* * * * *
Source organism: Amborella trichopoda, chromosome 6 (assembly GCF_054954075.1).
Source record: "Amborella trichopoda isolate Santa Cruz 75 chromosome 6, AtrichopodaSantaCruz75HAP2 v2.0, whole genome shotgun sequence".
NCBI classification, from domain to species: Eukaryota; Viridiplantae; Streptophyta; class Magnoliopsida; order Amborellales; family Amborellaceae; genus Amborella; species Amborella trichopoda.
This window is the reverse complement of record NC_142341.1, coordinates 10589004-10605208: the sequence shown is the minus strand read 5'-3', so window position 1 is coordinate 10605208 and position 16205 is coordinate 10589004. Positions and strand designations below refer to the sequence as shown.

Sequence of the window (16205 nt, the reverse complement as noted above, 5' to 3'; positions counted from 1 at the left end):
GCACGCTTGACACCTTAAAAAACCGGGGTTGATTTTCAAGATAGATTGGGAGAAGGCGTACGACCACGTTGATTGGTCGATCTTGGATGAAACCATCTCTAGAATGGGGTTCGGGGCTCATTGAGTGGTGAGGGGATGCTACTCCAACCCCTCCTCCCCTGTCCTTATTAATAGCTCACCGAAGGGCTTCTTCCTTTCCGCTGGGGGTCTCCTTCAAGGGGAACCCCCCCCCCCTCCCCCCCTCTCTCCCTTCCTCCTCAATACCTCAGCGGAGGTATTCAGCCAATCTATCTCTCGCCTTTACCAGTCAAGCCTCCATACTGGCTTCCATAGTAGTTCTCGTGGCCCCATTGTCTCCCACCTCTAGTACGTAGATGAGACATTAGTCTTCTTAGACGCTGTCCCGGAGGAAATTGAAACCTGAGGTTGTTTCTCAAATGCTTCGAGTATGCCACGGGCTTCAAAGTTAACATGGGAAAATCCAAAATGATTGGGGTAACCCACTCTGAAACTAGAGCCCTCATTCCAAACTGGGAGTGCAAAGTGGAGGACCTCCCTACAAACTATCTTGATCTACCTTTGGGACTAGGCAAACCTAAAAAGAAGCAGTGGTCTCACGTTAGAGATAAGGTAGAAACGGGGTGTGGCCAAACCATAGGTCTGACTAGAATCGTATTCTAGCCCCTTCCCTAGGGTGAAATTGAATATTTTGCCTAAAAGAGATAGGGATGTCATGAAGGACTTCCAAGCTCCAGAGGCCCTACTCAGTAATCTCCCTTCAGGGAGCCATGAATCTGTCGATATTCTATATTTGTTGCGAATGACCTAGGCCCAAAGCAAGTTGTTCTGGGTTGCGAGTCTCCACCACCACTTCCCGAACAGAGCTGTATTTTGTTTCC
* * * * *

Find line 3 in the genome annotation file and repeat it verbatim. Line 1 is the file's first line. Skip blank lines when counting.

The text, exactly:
NCBI classification, from domain to species: Eukaryota; Viridiplantae; Streptophyta; class Magnoliopsida; order Amborellales; family Amborellaceae; genus Amborella; species Amborella trichopoda.